Tuesday, June 24, 2008

Tourists, Who Needs Em

Sedona-53After leaving the Grand Canyon last week, Linzy and I headed south to Sedona. On the way we stopped in Flagstaff, only to discover nothing of much interest there. We tried to visit the Lowell Observatory (it was one of two marked attractions in town) but that turned out to be a $20 per-person sun telescope on an overcast day. We also tried walking around downtown a bit, but that was only appeared to encompass a block or two, so we eventually gave up and continued our trip.

Sedona was an interesting town. It is what was originally more-or-less a hippie town nestled in a little valley halfway between Phoenix and the Grand Canyon. The town is nestled in rolling hills and surrounded by massive red cliffs. Eventually it was 'discovered' by the rest of the world, all the rich people moved in and now the median home price is 600k.

Of course all those people who own million dollar houses don't like the heathen tourists tromping all over their little city, so despite being incredibly scenic it is not really particularly tourist friendly. There are very few signs for anything, half the roads outside of town aren't paved and there are not many convenient places to stop and view the scenery.

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The big thing with Sedona is the Vortexes, supposedly centers of new age power. We tried twice to find the original Vortex in one of the canyons and failed twice. The complete lack of any sort of signs directing you to where the Vortex is defeated us both times.

We did manage to brave the primitive roads and went to the Palatki Ruins, which were quite cool. The cliff houses have mostly fallen down, but enough remained to make it an interesting thing to see. They were not quite as elaborate as Montezuma's Castle (which we saw later in the trip) but you could actually climb up and explore the ruins which made it a little more engaging.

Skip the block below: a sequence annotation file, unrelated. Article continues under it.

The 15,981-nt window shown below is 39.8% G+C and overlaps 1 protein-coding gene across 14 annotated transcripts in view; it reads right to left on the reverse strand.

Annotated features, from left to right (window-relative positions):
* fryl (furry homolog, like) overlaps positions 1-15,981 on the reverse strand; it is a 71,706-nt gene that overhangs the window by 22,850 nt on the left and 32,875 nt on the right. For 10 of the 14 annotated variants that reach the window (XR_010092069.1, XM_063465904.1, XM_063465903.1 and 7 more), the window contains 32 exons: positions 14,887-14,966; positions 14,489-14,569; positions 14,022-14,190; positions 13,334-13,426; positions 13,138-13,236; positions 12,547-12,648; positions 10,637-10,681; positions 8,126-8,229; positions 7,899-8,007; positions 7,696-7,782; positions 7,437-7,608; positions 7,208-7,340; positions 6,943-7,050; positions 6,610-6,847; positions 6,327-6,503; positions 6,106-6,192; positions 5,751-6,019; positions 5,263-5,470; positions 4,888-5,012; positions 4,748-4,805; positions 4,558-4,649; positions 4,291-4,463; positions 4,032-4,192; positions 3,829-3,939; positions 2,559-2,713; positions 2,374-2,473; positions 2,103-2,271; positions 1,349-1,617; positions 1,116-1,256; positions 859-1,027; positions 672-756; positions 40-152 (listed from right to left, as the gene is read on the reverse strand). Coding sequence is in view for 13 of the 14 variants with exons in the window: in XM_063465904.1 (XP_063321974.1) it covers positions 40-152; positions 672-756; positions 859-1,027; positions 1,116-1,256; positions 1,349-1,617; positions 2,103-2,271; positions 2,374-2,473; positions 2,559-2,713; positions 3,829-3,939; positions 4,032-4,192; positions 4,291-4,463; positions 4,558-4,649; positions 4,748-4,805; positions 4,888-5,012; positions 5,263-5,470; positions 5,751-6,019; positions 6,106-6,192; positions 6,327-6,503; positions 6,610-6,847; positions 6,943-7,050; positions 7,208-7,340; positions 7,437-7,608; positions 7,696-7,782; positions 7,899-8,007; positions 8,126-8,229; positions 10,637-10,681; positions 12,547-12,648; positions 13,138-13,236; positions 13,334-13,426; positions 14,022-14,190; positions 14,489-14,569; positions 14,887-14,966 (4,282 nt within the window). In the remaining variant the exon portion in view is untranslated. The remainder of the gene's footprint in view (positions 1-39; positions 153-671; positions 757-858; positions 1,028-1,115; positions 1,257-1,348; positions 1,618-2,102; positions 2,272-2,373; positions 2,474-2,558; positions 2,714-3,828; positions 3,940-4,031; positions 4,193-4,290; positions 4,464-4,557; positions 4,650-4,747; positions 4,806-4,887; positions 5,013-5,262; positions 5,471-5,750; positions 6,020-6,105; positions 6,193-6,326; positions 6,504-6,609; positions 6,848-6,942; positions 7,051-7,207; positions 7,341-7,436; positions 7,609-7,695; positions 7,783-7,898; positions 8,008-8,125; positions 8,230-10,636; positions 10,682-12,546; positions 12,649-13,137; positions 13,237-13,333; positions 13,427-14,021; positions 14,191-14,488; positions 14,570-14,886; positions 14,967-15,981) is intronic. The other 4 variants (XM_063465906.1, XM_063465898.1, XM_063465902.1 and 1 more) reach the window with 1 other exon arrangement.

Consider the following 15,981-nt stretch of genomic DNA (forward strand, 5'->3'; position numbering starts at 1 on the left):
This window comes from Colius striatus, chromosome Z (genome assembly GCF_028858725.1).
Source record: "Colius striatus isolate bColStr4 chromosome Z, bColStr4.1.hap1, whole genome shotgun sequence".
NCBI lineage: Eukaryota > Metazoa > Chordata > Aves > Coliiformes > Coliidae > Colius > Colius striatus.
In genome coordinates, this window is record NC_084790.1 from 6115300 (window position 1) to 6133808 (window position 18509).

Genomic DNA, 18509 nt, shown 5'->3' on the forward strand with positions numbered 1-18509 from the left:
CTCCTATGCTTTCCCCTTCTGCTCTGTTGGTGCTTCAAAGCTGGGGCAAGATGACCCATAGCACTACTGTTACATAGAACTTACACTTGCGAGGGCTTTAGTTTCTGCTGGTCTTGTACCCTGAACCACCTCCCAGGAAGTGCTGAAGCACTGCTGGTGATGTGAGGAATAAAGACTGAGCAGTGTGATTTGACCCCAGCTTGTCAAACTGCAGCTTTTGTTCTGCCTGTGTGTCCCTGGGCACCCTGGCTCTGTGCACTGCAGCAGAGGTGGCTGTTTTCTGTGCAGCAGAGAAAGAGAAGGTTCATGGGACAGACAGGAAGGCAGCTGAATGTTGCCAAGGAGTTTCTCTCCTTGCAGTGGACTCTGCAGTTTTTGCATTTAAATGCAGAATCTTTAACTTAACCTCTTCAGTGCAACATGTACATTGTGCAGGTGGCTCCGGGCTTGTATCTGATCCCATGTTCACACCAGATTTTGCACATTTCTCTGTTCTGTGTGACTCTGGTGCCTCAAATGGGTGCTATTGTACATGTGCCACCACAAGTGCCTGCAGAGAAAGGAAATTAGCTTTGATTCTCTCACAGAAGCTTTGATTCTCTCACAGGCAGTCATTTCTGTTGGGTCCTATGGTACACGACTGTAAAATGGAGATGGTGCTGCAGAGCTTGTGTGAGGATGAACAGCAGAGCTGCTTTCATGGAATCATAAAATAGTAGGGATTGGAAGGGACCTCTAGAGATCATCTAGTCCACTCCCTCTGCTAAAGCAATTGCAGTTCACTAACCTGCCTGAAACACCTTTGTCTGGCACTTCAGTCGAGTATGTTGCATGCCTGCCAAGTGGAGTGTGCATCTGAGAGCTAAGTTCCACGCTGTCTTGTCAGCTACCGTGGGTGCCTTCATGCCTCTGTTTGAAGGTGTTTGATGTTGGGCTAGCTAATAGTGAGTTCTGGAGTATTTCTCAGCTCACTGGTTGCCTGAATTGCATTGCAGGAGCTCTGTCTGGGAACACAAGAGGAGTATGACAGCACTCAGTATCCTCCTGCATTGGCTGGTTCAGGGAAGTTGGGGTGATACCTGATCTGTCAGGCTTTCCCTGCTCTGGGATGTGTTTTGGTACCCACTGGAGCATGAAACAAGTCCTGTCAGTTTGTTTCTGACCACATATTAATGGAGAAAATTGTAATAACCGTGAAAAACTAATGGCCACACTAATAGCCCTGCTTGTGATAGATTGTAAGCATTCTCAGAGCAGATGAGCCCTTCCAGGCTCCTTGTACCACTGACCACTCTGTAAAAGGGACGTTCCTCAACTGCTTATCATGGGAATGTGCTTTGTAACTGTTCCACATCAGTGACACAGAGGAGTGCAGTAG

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On the second afternoon in Sedona (when it was ridiculously hot) we decided to head outside of town up into the town of Jerome which was the home to the first mine in Arizona and then became a ghost town by the 1970s. Now it has been 'revitalized' with 500 residents preying on tourists.

Through miscommunication between Linzy and I we ended up going to the Ghost City mine when neither of us wanted to. It turned out to basically be an old mine that some scary people purchased and now have turned into a giant junkyard. Imagine if you bought every broken down old car you ever saw, hauled all of them up onto a mountain top and parked them all over the place and then just let them sit there for years. That's pretty much the Ghost City Mine.

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Regardless of our issues with Jerome, or the unpaved roads and lack of signage in Sedona, it was still interesting to see and we had a good time. Oak Creek Canyon was particularly picturesque and actually had a nice scenic view stop at the top of the canyon. Plus due to all those people with million dollar homes, Sedona had many nice restaurants, so even if we couldn't find any vortexes, we could at least find a good meal.

[ The rest of the pictures from Sedona are here ]

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